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Film Review: Inside Llewyn Davis

Inside Llewyn Davis (2013; Directed by Joel and Ethan Coen)

As lucid as it is cryptic, Joel and Ethan Coen’s Inside Llewyn Davis is a feedback loop with a tantalizing split end. The film is a masterful recreation of the early-1960s Greenwich Village folk music scene seen through the semi-fictional perspective of one talented but luckless performer who alternately drifts and blazes through it. It’s also concerned with the conflict between art and commerce, between bohemian practices and bourgeois ideals, between older and younger generations, between competing and opposed countercultural subsets. It also follows the narrative path of Homer’s Odyssey, though much more subtly and ambiguously than the Coens’ renowned musically-focused feature O Brother, Where Art Thou? once did. Llewyn says that a folk song was never new and never gets old, and like the uncanny recognition of just such a song circling back to its chorus, this is a film of eternal return.

Although Oscar Isaac’s Llewyn Davis is loosely based on Village folk fixture Dave Van Ronk (Davis’ album cover is a direct recreation of Van Ronk’s best-known release), the film that bears his name is haunted by associative echoes of the scene’s embryonic titan, the Coens’ fellow famed Minnesotan Bob Dylan. He appears at the film’s conclusion, glimpsed and overheard by Llewyn as he walks out of the legendary Gaslight Cafe, but is barely worth a longer pause. If more important and momentous things do happen in this life, the Coens suggest that they’re more likely to pass mostly unnoticed as we wander aimlessly and strive to survive. “Life is what happens when you’re busy making other plans,” sang Dylan songwriting disciple John Lennon. Llewyn Davis’ life is consumed in making other plans, or scrabbling together enough money and scant opportunity to try to make them.

The film opens with Llewyn (Isaac is a revelation as both a singer and thespian, a real find) singing “Hang Me, Oh Hang Me” (a Van Ronk staple) absolutely exquisitely in the Gaslight before being cornered and beat up by a shadowy man in a suit in the back alley. As lovingly detailed as the Coens’ revivified period Village scene is, it’s never romanticized. Music, even Llewyn’s unquestionably quality material, is not transcendent. Contrary to conventional musical film’s terms of inspirational uplift, it has no power to magically overcome material conditions in this wintry setting of perpetual failure, as the Coens repeatedly, insistently underline. Every time Llewyn plays a song, disaster and disappointment follows; physical violence, awkward social arguments, insults, voiding of bowels, rejection and diminishment.

“I don’t see a lot of money here,” is the withering verdict of influential Chicago folk club operator Bud Grossman (F. Murray Abraham), whom Llewyn has travelled uncomfortably from New York City to audition for. What else need be said? Llewyn is an artist, and not a bad one. Commerce doesn’t give a shit about his art, though. Consumer capitalism needs something it can sell, and Llewyn’s labours aren’t worth much. When he does get a decent paying gig, it’s on a goofball novelty track about astronauts by his buddy Jim (Justin Timberlake, playing an accurately square period folksinger version of himself). And even then, he passes up on potentially lucrative royalties on the track for a one-time $200 payday to fund an abortion for Jim’s girlfriend Jean (a potty-mouthed Carey Mulligan), whom he may or may not have gotten pregnant. “You’re like King Midas’ idiot brother,” Jean tells him in a chilly Washington Square Park, and it’s true. Everything he touches turns to shit, except his music, and that can’t really help him overcome his other problems.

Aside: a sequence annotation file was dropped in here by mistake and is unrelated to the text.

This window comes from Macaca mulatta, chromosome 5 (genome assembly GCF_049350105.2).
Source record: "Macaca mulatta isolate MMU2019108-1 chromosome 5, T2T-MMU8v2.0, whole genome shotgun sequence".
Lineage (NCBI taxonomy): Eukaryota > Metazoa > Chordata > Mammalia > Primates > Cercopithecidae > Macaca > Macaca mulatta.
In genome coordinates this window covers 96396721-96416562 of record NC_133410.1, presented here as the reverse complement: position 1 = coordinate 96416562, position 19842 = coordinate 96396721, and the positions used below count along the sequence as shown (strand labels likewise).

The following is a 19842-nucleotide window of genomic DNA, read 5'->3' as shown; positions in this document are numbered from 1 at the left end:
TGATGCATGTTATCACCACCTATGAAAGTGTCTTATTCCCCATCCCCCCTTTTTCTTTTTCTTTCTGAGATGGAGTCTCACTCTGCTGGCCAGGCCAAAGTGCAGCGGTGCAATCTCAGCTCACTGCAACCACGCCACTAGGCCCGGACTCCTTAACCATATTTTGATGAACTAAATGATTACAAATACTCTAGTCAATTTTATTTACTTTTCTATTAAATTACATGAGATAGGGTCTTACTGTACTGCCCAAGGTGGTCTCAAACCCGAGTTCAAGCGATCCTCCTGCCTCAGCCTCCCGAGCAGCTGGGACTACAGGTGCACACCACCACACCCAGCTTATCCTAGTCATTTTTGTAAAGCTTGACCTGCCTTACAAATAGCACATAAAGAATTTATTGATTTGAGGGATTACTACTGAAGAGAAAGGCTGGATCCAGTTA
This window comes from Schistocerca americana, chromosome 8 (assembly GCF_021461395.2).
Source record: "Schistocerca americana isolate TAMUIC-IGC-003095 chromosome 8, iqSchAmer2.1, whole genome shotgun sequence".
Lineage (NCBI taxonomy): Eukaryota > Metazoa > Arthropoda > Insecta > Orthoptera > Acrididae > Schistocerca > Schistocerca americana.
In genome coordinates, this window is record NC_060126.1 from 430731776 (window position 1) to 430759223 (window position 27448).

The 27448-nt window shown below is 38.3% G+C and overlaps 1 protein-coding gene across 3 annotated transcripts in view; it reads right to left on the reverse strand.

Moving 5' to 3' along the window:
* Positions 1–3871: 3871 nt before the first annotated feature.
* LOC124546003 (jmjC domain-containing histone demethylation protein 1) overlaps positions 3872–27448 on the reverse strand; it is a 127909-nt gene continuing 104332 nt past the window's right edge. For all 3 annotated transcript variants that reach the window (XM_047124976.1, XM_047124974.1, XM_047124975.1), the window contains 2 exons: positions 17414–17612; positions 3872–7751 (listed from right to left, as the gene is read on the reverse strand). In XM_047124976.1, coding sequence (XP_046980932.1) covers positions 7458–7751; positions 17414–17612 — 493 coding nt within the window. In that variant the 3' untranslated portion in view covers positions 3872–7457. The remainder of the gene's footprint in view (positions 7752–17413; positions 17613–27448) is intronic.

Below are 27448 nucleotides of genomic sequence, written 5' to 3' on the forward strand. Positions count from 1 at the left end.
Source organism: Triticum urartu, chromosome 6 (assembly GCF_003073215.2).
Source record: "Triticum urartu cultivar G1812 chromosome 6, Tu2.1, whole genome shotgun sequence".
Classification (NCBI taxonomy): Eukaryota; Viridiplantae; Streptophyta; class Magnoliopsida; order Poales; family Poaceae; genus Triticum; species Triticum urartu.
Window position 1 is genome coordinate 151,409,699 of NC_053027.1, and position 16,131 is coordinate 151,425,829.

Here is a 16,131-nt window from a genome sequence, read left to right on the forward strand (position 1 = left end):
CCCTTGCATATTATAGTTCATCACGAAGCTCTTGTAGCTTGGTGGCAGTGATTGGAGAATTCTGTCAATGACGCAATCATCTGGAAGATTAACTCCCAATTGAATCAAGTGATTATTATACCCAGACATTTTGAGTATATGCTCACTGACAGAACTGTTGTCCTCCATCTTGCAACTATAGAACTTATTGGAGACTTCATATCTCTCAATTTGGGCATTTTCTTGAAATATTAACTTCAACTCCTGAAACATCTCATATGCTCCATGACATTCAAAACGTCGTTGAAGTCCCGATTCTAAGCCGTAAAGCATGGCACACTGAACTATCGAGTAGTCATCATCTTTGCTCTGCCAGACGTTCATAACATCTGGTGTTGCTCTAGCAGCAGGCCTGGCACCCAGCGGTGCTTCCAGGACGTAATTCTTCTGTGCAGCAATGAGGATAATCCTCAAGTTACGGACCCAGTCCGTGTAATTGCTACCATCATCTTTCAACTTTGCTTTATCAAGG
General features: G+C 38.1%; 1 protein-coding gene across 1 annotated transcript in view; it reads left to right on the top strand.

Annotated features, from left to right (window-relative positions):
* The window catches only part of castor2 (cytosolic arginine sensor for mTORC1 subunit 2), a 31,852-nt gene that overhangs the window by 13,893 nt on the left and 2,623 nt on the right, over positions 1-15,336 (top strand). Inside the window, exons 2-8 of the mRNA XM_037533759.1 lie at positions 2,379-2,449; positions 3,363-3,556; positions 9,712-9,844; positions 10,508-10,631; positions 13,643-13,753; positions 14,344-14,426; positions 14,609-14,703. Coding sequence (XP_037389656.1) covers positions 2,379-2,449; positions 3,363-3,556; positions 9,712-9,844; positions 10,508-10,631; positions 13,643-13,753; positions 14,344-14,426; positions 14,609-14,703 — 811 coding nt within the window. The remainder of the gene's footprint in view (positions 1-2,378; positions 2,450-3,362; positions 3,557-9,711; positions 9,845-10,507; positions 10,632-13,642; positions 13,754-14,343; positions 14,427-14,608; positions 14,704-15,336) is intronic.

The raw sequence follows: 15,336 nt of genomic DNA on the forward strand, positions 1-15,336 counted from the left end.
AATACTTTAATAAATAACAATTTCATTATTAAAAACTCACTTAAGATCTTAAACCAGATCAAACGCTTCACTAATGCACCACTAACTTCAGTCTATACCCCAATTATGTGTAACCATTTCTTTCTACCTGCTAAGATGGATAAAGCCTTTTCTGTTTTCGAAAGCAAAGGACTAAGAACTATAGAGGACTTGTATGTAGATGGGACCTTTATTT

Llewyn drifts from couch to couch in New York’s boroughs, often returning to his sister’s place in Queens, to Jim and Jean’s in the West Village, and to the Upper West Side pad of a Columbia sociology professor named Gorfein (Ethan Phillips), who shows him off to dinner guests like a favourite party trick. He loses the latter’s cat, returns the wrong one, and then sets off for Chicago with the incorrect substitute feline in tow, hitching a desultory ride with a cantakerous, disdainful, and incontinent jazz musician (John Goodman) and his “valet” and amateur poet Johnny Five (Garrett Hedlund). Llewyn, like the Gorfeins’ cat (hintingly named Ulysses), finds his way “home” again in the end (“Llewyn is the cat,” Gorfein’s admin mishears him over the phone, a message as clear as a lighted marquee). The joke is that he’s homeless, and in his transient existence has no home to return to like the Greek literary hero. Llewyn’s narrative returns to its framed beginning by the end of the film, with a double-exposed promise of both a correction of his errors and suffering and a helpless repetition of them.

Inside Llewyn Davis is beautifully made, of course. The soundtrack (produced by O Brother impresario T-Bone Burnett with an assist from Marcus Mumford of Mumford & Sons) is unsurprisingly spectacular, as is the Oscar-nominated cinematography of Bruno Delbonnel. It could also be considered a bit of a downer for a viewer not sufficiently attuned to Isaac’s depressed reactions to his mounting failures and to the Coens’ wry, deadpan offbeat humour (“Where’s his scrotum, Llewyn?” Gorfein’s wife asks him hysterically when she discovers their male cat has been replaced by a female one). But like the folk songs that Llewyn sings with such moving precision and idiosyncratic feeling, Inside Llewyn Davis is both familiar and unfamiliar, never new and never old. Its artistry, like its protagonist’s, may confound commercial imperatives, but it circles back to a resonant crossroads of roughly equal hope and cynicism.

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Categories: Film, Music, Reviews

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